Writing News for the Distracted Viewer

By Doug Drew 

Research shows most viewers are doing other things when watching the news. Recent Nielsen studies show that about a third of all U.S. household Internet activity takes place while the user watches television. In many cases, the television is simply background noise. The TV is on, but viewers are distracted. In the morning in particular, very few viewers are sitting in front of the television watching news. Viewers are busy getting ready for the day, getting dressed, getting the kids ready for school, making lunch, etc.

Simply put, viewers are just not paying close attention, which means that we have to work extremely hard to make sure the writing and producing is easy for the viewer to understand.

Clear and Concise
The best writing is clear, concise and to-the-point. It’s your job to communicate an idea as clearly as possible. If you make your viewers stop and think what it is you are trying to say, you have failed. Don’t make viewers work at trying to figure out what the story is about. If viewers have to stop and ponder what it is that was just said they are going to miss the next few lines of copy.

It’s about the viewer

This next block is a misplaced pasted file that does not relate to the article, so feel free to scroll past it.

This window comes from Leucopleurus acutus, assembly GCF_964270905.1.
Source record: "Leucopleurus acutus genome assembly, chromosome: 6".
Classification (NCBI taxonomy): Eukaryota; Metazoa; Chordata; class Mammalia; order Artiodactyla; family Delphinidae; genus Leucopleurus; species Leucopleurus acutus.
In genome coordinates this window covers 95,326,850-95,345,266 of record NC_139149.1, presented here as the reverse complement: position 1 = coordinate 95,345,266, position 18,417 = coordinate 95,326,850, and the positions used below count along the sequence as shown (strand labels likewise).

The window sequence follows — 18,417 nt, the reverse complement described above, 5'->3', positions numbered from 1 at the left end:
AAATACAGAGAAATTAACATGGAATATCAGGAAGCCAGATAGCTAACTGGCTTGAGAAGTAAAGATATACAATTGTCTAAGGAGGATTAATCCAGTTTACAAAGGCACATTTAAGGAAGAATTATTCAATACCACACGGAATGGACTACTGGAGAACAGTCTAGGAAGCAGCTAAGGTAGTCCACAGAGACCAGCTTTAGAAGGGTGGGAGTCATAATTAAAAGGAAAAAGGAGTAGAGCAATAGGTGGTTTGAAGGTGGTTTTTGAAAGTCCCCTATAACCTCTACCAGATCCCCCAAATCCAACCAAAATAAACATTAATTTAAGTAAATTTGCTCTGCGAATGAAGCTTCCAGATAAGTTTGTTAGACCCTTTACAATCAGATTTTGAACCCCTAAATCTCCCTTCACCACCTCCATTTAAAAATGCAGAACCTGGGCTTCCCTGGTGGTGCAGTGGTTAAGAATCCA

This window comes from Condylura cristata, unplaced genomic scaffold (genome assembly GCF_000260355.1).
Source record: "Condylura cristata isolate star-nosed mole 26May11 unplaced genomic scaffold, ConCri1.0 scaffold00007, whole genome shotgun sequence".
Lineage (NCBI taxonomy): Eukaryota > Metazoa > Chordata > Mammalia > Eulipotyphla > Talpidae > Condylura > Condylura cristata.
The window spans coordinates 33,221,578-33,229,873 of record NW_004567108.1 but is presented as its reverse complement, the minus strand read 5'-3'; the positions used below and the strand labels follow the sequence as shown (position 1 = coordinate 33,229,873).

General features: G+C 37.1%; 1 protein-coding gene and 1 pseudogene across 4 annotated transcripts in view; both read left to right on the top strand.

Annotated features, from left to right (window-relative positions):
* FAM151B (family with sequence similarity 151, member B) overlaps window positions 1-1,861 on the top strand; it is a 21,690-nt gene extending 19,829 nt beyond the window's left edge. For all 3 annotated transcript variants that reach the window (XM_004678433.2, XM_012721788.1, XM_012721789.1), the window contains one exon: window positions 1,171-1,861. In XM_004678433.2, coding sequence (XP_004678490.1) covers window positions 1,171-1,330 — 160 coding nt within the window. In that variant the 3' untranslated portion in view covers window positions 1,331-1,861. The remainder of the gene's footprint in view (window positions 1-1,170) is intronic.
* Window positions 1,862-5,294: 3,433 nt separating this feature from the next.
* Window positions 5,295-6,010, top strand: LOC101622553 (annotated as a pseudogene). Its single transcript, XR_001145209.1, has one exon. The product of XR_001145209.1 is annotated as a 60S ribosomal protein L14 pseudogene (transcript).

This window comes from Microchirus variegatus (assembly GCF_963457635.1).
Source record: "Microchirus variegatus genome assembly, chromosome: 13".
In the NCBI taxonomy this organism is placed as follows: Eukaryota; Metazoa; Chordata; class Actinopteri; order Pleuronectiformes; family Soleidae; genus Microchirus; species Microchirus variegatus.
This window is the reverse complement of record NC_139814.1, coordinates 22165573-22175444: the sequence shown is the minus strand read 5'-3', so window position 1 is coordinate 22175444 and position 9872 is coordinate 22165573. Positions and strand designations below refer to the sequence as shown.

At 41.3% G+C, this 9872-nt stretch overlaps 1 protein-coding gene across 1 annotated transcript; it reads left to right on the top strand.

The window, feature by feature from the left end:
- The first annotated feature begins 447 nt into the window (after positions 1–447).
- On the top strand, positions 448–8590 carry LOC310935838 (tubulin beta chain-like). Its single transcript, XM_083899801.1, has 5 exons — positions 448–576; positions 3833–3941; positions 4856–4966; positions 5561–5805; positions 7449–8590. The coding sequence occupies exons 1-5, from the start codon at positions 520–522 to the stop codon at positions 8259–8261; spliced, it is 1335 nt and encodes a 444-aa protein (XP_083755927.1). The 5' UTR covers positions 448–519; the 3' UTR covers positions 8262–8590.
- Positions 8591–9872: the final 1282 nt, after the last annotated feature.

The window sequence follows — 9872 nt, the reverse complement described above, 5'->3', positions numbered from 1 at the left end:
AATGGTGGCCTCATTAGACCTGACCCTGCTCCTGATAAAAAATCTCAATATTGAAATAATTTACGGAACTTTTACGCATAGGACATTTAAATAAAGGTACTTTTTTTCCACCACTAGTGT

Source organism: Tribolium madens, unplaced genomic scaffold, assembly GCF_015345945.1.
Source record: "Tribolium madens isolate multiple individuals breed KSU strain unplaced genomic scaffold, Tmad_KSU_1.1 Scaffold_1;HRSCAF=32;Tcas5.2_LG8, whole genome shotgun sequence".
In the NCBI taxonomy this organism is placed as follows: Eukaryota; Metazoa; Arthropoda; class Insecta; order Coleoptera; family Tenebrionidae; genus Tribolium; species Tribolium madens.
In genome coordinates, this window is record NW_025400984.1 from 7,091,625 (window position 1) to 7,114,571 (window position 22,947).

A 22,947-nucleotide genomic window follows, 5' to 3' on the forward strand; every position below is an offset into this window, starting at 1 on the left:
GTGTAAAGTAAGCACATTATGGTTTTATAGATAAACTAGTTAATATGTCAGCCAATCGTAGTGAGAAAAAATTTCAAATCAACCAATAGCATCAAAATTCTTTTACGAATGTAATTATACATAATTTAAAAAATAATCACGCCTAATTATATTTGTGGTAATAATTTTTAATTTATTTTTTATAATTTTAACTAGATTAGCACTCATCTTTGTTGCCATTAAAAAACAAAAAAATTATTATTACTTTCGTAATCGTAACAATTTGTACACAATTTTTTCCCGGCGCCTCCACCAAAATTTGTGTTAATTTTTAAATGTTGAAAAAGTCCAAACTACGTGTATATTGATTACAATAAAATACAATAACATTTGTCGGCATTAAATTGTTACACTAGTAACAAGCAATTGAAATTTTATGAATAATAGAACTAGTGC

Writers who use a play-on-words are often thrilled at how clever they are. But it’s not about you, it is about the viewer. Everything you do should be focused on telling a story as clearly as possible.

Edward R. Murrow: Straightforward
A lot of people in the television news business think of themselves as clever writers. If you go back and look at some of the greatest broadcast journalists of all time, you will find the reason they were successful is because they wrote in a very simple, easy to understand style. Edward R. Murrow wrote in a very direct style. His scripts were simple. His sentences were short and to-the-point. You hung on his every word, because you understood exactly what he was saying. He never confused the viewer.

Cute and clever writing rarely works in teases, in packages, or on anchor intros. It doesn’t work on fonts or graphics. Keep the writing and the graphic simple.
Clever writing can often do more harm than good as well. Just because it might make sense in your head as you write it, doesn’t mean it will make sense when it is read by someone else (the anchor) and then interpreted by a third party (the viewer.)

Kickers and feature stories
There are times when clever writing can be acceptable, usually in kickers and feature stories. But those should be the exceptions. Once in a while it’s okay, but keep in mind that you are taking a risk.

The best writing is clear and concise. The next time you start to have fun with a script, stop and ask yourself if that’s what’s best for the viewer. Remember, it’s not about you, it’s all about the viewer.

Doug Drew is a morning news specialist with 602 Communications. You can reach him at ddrew@602communications.com.

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